As we enter the year 2004 -- into a seemingly post-everything culture -- one question seems more difficult than ever to answer: What constitutes original music these days? Nearly 40 years after the Beatles broke with the pop ranks in lieu of more ambitious projects, you'd think it'd be nearly impossible to do something really "different" with music. But with the vast majority of contemporary bands still clinging to the tried-and-true pop formula (regardless of the actual sound), it's actually quite easy to create your own niche. Just ask Scott Marino of Whiteroom Records. He's been dabbling in electronic music and home recording for the past decade, scrupulously developing his own brand of songwriting.
"The songs are still songs," Marino explains. "I still always work in a chorus, verse, or melody that keeps going throughout, but I just like to avoid staying so close to the verse/chorus/verse repetition. It's something that's listenable but still really creative, not just goofy sounding."
Operating out of a custom-built studio in the back of his Lake Worth home, Marino divides his time between writing, recording, and promoting his music; the studio doubles as the Whiteroom Records office as well. And right now, promotion is a big part of Marino's day, as he has just released a compilation of his various projects, which span the past nine years.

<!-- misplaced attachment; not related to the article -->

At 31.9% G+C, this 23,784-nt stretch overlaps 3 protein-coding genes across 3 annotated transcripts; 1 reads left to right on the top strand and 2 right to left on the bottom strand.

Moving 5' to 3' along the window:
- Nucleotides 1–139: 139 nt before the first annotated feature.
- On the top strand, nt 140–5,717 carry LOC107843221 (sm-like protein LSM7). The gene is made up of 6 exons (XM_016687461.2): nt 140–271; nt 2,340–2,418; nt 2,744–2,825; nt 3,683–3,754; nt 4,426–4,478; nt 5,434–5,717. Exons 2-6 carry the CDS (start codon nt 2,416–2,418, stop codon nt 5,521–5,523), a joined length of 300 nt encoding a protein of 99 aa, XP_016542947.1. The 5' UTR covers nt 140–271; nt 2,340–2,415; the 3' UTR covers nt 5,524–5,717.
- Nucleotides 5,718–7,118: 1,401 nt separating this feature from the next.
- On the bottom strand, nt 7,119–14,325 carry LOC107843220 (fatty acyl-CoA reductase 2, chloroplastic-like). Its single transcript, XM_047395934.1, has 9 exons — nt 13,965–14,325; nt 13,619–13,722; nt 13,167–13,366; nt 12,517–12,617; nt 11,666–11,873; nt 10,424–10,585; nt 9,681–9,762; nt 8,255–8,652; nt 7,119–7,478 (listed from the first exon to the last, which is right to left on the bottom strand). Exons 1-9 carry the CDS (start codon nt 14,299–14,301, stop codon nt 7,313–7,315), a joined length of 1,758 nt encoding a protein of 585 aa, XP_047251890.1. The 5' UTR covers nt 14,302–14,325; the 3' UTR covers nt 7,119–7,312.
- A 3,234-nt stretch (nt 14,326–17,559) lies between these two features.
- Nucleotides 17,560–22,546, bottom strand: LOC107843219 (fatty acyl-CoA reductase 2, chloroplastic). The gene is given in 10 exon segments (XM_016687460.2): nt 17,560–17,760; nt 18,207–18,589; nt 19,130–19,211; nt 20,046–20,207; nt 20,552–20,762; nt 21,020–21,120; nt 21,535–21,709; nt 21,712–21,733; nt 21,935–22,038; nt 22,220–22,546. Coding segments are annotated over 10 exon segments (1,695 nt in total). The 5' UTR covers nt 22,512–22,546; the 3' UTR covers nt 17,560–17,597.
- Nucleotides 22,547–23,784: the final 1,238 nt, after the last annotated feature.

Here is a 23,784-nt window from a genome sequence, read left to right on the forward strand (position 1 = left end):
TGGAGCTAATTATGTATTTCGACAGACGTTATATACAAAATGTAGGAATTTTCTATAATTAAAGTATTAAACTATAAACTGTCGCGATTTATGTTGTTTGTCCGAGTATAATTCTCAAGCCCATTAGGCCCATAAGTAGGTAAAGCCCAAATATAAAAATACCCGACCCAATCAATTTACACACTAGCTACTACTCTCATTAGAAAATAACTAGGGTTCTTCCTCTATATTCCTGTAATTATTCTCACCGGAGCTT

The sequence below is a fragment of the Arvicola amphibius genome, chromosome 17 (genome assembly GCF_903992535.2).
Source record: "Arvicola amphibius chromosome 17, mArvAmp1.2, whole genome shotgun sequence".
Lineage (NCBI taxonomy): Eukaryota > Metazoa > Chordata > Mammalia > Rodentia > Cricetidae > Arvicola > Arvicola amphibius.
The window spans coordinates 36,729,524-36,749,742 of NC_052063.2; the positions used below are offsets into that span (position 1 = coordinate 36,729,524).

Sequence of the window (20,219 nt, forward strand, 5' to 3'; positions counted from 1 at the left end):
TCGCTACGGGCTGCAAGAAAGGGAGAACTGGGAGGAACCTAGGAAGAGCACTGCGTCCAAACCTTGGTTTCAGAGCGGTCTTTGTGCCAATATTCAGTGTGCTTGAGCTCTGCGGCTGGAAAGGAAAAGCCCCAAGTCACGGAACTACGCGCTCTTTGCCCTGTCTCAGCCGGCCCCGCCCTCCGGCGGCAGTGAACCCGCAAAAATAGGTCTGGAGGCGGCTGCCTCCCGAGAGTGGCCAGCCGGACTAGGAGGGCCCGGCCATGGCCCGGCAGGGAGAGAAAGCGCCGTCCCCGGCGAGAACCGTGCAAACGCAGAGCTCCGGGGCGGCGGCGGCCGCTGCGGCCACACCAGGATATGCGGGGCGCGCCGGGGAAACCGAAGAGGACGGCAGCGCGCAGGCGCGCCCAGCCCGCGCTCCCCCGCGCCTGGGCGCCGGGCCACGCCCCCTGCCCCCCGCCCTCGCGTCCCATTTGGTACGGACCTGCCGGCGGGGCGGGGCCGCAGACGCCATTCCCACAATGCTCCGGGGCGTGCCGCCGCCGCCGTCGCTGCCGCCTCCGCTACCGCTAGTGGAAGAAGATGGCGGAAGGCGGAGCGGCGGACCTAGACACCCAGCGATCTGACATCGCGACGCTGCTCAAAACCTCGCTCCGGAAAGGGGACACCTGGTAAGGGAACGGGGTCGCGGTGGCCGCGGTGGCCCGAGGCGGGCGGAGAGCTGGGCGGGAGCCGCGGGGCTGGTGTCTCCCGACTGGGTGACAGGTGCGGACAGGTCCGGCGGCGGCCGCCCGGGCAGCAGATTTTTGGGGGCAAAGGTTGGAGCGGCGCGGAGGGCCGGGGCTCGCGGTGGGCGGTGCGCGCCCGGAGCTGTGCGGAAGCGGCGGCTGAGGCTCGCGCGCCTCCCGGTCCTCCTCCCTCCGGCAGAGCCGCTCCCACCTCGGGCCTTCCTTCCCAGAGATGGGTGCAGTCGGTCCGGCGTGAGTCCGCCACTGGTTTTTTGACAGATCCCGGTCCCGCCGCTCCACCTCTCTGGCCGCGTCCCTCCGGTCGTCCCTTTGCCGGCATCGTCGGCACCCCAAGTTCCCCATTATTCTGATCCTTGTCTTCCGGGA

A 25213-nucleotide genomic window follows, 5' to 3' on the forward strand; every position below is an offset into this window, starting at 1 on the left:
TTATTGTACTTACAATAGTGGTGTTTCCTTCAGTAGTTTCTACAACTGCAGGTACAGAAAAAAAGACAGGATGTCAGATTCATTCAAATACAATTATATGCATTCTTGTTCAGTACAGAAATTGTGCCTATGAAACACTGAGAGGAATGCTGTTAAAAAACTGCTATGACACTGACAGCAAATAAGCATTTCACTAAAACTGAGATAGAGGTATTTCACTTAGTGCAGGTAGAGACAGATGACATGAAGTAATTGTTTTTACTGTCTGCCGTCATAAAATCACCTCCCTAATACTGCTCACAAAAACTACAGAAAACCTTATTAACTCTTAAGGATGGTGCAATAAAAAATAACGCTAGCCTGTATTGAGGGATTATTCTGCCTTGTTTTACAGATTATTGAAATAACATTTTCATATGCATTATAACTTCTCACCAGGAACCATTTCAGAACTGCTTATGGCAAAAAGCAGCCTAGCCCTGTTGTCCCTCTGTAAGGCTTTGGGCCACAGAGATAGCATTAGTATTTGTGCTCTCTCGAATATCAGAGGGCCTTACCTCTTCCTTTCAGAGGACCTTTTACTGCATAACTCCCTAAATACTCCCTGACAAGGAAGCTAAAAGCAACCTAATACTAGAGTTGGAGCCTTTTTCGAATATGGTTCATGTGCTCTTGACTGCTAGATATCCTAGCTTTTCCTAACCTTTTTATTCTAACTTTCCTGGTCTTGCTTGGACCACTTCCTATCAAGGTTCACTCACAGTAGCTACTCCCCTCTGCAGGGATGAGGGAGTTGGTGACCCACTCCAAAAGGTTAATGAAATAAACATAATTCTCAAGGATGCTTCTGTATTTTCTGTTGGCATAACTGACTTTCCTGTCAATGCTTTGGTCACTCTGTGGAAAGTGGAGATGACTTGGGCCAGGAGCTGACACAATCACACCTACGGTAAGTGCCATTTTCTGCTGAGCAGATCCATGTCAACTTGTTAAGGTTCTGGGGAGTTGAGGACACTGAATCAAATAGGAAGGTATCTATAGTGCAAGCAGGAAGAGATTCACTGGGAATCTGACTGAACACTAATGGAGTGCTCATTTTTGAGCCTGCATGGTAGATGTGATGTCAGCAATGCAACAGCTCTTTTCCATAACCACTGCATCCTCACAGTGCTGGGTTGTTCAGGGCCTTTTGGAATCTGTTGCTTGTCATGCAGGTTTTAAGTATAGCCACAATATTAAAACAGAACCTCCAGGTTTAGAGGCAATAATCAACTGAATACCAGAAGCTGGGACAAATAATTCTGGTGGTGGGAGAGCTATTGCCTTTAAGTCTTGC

Like any resourceful artist today, Marino does most of his promotion on the Internet, using peer-to-peer programs such as Kazaa and SoulSeek, as well as GarageBand.com, a network of artists who review one another's music to help get the word out. The good part about Internet promotion, Marino says, is the immediate worldwide audience -- an audience of one's choosing. "I find that people in Amsterdam like my music more than Americans," he notes. "A lot of people in the electronic-music category love the song I have up there. But I like to see what people into other types of music have to say as well."
Though it's hard to find an exact musical comparison (thus is the nature of experimental music), Marino cites electronic bands like Magnetic Fields, Aphex Twin, and the Postal Service as being closest to his sound.
Aside from promotion, Whiteroom Records offers musical production and engineering, live sound, and print/web design and advertising mailers. Just check out the 42-song jukebox Marino made for theHoneycomb.com -- a local underground music resource site -- streaming songs from Death Cab for Cutie, +/-, Curisau, and Johnny Cash, among others. Marino also has his own jukebox on the Whiteroom Records website.
While not looking to officially "sign" anyone to his label, Marino wants to work with artists and help get them onto bigger labels. Also, Marino notes that he's seeking mostly electronic music; rock bands need not apply.
"It would be nice to find more experimental bands to work with," he says. "I'd like to get a network together of people doing really original stuff."